When reviewing DEXA imaging, decreases in BMD are usually most pronounced at cortical bone sites such as the distal radius and it is therefore imperative to include this site during the evaluation [ 6 ]. Newer imaging modalities may be more sensitive than DEXA in detecting decreases in trabecular BMDs, however recommendations based on these modalities have not been validated.

When patients present in hypercalcemic crisis, the surgeon must facilitate stabilizing the patient prior to proceeding to expeditious parathyroidectomy. The goal of initial treatment in these instances focuses on bringing down serum calcium levels, ideally into a eucalcemic state. This requires fluid resuscitation with normal saline, management with bisphosphonates to shift serum calcium toward the bones and furosemide to excrete calcium into the urine. Imaging is an important localizing method that should be ideally ordered by the surgeon due to the high variability between different studies and institutions.

It is not a diagnostic study and has no utility in excluding or confirming the diagnosis of PHPT [ 6 ]. There is no reason to obtain an imaging study if surgery is not planned and negative or nonlocalizing imaging should not inhibit referral to an experienced parathyroid surgeon [ 2 , 48 ].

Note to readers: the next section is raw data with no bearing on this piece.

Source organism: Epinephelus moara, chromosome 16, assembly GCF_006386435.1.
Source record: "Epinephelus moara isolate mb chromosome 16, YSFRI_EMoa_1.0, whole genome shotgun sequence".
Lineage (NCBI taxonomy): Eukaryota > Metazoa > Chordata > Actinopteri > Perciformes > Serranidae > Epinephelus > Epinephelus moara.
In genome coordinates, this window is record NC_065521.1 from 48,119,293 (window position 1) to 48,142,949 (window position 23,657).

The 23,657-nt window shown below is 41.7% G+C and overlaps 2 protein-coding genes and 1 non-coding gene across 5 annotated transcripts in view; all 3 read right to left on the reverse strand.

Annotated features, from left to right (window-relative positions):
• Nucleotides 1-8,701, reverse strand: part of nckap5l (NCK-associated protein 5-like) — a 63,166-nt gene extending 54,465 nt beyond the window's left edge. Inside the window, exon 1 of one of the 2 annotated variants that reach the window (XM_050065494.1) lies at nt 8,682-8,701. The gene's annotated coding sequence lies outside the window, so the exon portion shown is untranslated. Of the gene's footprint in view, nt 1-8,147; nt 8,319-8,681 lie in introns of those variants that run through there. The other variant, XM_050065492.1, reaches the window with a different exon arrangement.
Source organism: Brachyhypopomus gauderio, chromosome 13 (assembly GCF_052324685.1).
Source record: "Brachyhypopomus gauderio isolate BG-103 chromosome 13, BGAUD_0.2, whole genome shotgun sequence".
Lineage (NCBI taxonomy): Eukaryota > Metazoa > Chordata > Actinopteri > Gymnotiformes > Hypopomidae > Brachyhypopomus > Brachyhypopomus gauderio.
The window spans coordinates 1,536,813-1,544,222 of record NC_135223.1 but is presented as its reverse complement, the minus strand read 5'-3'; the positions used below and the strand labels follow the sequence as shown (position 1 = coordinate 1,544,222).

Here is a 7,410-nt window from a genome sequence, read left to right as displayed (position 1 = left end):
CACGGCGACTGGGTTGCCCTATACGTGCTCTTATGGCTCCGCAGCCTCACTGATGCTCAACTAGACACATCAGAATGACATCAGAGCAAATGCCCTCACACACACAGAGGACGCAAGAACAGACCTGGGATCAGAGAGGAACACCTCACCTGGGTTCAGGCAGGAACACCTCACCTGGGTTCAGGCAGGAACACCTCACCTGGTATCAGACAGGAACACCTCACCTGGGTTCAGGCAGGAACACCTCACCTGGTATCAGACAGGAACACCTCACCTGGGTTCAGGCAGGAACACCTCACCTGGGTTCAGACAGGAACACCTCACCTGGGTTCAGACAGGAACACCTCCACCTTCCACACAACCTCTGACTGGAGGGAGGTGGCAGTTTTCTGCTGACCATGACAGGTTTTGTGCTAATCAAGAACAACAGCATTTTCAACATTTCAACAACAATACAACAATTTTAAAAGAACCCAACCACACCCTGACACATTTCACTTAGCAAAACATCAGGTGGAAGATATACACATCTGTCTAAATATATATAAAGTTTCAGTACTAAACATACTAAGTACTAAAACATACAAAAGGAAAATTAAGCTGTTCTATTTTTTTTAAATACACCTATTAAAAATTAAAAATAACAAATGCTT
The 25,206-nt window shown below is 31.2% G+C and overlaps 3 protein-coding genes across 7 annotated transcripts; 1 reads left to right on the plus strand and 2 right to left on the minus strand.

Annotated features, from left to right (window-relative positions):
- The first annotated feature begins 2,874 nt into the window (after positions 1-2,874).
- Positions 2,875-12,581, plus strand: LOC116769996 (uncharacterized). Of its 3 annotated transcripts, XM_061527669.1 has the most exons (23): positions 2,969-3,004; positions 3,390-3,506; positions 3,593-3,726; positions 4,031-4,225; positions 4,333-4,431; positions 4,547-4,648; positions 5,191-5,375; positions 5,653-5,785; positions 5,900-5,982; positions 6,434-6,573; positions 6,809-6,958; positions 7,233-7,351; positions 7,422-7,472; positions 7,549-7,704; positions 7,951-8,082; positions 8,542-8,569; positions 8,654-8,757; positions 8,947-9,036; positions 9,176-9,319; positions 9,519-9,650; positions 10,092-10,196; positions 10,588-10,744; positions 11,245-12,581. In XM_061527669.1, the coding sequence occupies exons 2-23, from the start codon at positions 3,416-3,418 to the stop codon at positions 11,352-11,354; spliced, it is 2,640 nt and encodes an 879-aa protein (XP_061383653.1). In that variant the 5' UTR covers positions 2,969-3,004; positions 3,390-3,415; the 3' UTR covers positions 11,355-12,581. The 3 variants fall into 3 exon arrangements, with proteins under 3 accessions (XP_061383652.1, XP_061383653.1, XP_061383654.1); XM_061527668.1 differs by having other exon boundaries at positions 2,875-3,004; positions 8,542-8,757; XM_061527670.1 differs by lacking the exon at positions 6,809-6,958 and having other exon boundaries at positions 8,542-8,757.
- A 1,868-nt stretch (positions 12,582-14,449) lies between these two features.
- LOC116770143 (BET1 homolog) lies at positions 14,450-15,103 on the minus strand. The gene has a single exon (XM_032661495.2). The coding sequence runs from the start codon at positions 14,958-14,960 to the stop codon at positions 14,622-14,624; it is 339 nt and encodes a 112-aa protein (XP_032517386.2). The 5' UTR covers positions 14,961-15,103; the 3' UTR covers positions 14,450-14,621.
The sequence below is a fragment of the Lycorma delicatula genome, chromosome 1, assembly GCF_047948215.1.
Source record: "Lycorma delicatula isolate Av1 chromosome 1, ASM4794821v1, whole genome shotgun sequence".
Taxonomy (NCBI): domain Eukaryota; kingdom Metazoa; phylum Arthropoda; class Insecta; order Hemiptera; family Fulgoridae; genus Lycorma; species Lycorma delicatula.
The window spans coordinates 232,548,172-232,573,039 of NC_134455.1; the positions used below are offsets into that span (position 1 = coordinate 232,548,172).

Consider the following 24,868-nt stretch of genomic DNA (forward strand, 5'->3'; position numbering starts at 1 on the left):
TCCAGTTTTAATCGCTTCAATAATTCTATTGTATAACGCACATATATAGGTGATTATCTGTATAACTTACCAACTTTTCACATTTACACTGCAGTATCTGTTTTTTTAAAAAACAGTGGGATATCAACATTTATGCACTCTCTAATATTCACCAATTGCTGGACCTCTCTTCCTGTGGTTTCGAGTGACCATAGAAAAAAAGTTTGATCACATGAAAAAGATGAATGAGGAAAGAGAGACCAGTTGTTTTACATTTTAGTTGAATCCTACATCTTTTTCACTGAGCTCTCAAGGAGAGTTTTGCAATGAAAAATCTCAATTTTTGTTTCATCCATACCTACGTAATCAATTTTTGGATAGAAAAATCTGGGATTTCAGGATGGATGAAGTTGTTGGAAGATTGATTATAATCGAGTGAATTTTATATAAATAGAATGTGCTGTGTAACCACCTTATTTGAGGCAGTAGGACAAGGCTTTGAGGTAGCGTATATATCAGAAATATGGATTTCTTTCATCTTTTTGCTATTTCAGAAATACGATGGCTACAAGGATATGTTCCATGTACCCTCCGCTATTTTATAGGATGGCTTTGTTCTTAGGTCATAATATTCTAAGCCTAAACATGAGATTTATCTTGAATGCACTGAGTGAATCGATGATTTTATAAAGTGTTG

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These results would simply necessitate a four-gland exploration as opposed to a directed parathyroidectomy. The surgeon should work in concert with the nuclear medicine physician and radiologist to evaluate the quality of results for optimal operative planning. Imaging options include: cervical ultrasound, nuclear scintigraphy, a sestamibi scan, for example, 4-dimension computed tomography 4D CT , MRI and venous sampling.

The most cost effective strategy is cervical ultrasound by an experienced sonographer, combined with sestamibi imaging or 4D CT [ 6 , 49—51 ]. Cervical ultrasound is advantageous due to its low expense, lack of ionizing radiation and ability to evaluate the thyroid for concomitant pathology. It can be performed by the operating surgeon and repeated in the operating room on the day of surgery. Limitations include difficulty in evaluating retroesophageal or mediastinal lesions and it is highly operator dependent.